Law Day

Law Day 2019: Free speech, free press, free society

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For Lucian Pera, the chair of Law Day 2019, this year’s theme of “Free Speech, Free Press, Free Society” is timely and vital.

“The central position that our rights of free speech and free press play not just in our everyday life, but in the way our country works and the way the rule of law works,” says Pera, a former ABA treasurer and a partner in Adams and Reese in Memphis, Tennessee. “If you do away with the rights of free speech and free press, the whole system is at risk.”

May 1, 2019, will mark the 61st anniversary of Law Day, which is held every year as a celebration of the rule of law in our society. Former ABA President Charlie Rhyne is credited with persuading President Dwight Eisenhower to declare the first Law Day in 1958.

“Free speech and a free press are the foundations for a free society,” says ABA President Bob Carlson, who selected this year’s theme. “The theme for Law Day 2019 is particularly relevant because these freedoms have dominated public discourse and debate recently. Law Day will give us all an opportunity to explore these freedoms by examining their history and considering their future.”

To encourage countrywide participation, the ABA Division for Public Education has designed a planning guide that features tips for organizing an effective Law Day event. Lesson plans for all ages, handouts and multimedia toolkits are included in the planning guide, available at lawday.org. Law Day-themed products—such as gavel stress relievers, Liberty Bell plaques and pocket Constitutions—can be purchased online.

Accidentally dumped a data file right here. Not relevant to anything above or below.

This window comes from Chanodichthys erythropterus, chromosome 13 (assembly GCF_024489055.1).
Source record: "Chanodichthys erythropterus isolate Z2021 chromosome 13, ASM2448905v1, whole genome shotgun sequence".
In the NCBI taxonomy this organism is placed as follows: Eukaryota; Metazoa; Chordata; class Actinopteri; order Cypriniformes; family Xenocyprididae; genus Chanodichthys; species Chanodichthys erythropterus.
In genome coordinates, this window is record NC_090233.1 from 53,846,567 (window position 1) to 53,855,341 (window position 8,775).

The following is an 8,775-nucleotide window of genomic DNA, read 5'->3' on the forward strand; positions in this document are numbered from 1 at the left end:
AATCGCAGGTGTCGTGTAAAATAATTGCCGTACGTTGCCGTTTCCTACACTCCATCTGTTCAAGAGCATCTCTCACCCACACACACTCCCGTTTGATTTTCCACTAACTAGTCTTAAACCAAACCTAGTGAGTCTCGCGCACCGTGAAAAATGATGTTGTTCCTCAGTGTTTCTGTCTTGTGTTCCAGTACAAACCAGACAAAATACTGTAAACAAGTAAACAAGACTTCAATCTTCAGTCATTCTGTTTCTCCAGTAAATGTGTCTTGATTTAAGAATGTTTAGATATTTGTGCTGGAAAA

The main event sponsored by the ABA for Law Day is the Leon Jaworski Public Program series, which is open to the public. This year’s program is titled “The Marketplace of Ideas in an Era of Fake News,” and it will be held at 6 p.m. May 1 at the Newseum in Washington, D.C. Registration will be available on the Law Day website.

Pera says the topic of fake news is central to conversations about attacks on the free press.

“Are we concerned because there is actually fake news, Russian bots that are creating news stories, or are we concerned about the label of somebody like the Washington Post, the New York Times—obviously a news institution—as fake news?” Pera says. “I don’t know which to be more concerned about.” n

Learn more about Law Day 2019 at lawday.org, and check out our gallery of nine historic Supreme Court rulings that set the stage for future First Amendment cases.

See also:

Social Clashes: Digital free speech is a hot legal battleground

How 2 Supreme Court cases from 1919 shaped the next century of First Amendment law

Student free speech case ‘chipped away’ at after 50 years, but ‘overall idea’ remains

 

9 First Amendment Cases That Changed American Law

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